It had concluded that the richest half of graduates would be better off under the government's plan, compared to under proposals from the independent review chaired by Lord Browne.

The IFS said it had assumed the £21,000 earning threshold at which students will have to start paying the funds back was according to 2012 prices, whereas in fact it was based on expected prices in 2016.

This means that the threshold will be equivalent to £18,500 in today's money, according to the Million+ group of universities.

The error came to light after the publication Research Fortnight revealed an email from Lorraine Dearden of the IFS.

It quoted her as saying the IFS "has now found out that key parameters of what the government is proposing have changed but this has not been made clear in any of their papers".

It was unclear exactly what was meant by "have changed".

The IFS later said it had "not been deliberately misled" by the government, and that Lord Browne's review had apparently also assumed the threshold was in 2016 prices.

But critics of the government's plans said it raised further concerns.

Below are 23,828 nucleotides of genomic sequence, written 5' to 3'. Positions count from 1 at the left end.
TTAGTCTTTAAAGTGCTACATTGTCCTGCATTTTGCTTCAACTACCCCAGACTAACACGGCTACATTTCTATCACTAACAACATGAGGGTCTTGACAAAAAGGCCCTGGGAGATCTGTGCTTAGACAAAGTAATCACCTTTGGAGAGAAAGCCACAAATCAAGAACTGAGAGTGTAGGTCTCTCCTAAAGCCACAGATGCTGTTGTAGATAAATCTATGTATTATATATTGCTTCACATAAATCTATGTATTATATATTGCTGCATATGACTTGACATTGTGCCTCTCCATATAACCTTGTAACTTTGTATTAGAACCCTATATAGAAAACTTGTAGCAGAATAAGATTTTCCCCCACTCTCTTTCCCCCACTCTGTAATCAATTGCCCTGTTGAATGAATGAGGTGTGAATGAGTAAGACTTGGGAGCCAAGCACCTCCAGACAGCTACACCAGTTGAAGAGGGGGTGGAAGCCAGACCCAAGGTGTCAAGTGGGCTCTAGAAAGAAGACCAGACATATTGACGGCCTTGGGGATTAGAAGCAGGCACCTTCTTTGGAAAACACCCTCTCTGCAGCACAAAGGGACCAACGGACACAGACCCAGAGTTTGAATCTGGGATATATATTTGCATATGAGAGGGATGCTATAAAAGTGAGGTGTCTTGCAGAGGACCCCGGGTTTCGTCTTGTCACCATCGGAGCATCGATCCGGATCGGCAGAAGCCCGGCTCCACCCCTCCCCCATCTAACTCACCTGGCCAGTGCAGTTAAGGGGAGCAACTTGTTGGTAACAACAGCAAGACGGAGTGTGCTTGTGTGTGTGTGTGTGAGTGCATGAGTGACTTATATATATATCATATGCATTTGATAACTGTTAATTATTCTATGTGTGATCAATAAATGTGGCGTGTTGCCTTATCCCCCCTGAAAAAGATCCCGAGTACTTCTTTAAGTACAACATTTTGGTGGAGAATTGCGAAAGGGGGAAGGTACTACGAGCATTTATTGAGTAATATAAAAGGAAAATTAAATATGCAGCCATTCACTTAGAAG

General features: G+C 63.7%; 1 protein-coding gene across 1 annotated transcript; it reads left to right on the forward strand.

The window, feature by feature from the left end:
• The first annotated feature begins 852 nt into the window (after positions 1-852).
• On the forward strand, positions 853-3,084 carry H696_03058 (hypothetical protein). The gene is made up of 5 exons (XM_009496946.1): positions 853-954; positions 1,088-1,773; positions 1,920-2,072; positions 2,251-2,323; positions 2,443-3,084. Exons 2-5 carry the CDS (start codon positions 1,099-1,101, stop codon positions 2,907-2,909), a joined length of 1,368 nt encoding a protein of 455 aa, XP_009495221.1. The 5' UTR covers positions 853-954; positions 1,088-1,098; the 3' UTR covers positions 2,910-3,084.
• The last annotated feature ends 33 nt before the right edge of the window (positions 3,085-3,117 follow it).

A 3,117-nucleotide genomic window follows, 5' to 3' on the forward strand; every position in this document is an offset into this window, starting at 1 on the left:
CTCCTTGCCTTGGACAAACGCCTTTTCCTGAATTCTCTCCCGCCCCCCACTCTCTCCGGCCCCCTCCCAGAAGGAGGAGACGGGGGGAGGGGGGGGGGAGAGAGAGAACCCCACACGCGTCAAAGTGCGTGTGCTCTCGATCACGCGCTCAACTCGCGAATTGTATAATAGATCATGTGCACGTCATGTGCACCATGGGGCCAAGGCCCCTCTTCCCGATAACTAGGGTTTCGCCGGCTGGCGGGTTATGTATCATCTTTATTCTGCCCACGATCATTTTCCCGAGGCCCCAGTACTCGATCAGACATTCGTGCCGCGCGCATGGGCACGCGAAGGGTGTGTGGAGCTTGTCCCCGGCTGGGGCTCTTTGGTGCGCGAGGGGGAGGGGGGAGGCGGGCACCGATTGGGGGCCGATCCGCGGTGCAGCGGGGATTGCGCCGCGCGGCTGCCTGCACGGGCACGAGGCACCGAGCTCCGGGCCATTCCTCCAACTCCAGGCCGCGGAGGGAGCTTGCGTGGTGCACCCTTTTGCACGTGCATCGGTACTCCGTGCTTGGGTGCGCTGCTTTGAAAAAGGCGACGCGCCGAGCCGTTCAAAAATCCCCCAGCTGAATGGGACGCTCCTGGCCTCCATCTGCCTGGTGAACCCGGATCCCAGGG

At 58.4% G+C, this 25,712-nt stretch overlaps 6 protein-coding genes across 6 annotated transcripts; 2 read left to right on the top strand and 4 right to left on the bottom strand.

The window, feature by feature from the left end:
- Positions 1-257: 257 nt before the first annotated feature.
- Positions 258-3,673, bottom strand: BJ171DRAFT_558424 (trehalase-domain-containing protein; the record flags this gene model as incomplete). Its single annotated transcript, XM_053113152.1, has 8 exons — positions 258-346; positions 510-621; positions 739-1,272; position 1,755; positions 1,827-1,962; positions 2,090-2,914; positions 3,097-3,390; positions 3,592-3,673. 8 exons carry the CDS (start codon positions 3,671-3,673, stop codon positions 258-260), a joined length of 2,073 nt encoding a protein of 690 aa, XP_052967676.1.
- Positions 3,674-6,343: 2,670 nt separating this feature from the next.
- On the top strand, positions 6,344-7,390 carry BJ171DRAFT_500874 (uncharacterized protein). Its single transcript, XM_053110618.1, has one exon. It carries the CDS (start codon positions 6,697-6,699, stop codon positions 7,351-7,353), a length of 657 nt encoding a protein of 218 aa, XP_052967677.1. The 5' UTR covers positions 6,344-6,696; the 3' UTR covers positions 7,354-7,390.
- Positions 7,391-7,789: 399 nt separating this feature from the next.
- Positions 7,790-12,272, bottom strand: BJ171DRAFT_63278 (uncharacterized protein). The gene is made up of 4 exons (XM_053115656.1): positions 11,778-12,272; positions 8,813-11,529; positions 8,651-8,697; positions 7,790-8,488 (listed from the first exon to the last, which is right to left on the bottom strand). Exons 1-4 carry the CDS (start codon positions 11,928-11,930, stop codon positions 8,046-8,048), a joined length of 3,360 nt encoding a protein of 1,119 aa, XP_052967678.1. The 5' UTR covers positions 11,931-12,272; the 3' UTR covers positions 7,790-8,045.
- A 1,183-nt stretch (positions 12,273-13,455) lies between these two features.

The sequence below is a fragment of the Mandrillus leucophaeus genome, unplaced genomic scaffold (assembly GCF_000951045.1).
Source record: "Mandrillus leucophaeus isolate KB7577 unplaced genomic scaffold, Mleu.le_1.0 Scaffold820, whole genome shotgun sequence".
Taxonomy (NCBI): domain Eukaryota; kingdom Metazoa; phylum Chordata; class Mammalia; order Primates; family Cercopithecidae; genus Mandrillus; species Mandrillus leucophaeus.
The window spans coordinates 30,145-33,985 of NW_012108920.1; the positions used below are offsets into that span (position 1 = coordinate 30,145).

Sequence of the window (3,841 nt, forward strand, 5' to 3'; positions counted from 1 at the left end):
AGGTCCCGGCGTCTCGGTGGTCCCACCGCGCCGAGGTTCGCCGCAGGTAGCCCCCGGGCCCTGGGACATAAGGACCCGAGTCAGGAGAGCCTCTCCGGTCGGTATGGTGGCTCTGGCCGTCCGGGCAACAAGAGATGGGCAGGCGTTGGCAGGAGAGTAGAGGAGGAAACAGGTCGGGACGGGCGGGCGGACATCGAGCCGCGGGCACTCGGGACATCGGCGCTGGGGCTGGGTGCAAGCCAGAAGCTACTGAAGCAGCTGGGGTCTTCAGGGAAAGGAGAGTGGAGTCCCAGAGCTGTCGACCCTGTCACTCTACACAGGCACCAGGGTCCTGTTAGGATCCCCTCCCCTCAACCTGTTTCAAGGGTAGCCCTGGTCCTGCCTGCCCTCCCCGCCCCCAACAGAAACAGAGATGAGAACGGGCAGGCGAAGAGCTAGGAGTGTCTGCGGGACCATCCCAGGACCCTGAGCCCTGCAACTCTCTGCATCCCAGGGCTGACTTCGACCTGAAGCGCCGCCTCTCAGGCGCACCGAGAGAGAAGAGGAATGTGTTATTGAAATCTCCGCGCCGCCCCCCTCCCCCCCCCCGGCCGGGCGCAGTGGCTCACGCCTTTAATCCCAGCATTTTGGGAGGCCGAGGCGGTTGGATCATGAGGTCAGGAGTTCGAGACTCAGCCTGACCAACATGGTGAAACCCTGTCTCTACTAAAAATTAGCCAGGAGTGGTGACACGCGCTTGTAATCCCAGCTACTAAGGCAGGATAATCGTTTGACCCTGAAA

Aaron Porter, president of the National Union of Students, said "plans to rush through a tripling of tuition fees are based on a dodgy dossier".

"The numbers do not add up and ministers' claims that their policy will be fair for students or good for taxpayers lie in tatters," he said.

An analysis by the Higher Education Policy Institute last week said the cost to the public purse of the government's plan would be "much higher than expected".

It said the government had estimated graduate earnings too high, and assumed too few universities would charge the highest level of fees.


Pam Tatlow, chief executive of the Million+ group, which represents new universities, said the coalition's modelling and ministers' claim that their proposed system is progressive were "inaccurate and misleading".

"Ministers need to go back to the drawing board and remodel the implications of their proposals for students, graduates and the taxpayer before they ask MPs to vote for any amendments to the present system and before they ask universities to take another hit in teaching funding," the group said in a statement.

A spokesman for the Department of Business, Innovation and Skills said: "Our student and university finance reforms are fairer and more progressive than the present system, protecting those from low income backgrounds going to university and those who work in low income employment post-university and the IFS analysis supports this view."

Research published on Thursday by the Higher Education Careers Services Unit showed that nearly eight in 10 final-year students (78.2%) worked, with 42.8% of these working during holidays and term time.

Of those who worked in term-time, 84% said they worked to meet essential living costs, while 62% said they wanted to avoid debt.

Students have been angered by plans to raise fees, particularly as they are supported by the Liberal Democrats, who pledged to oppose any hike in degree charges.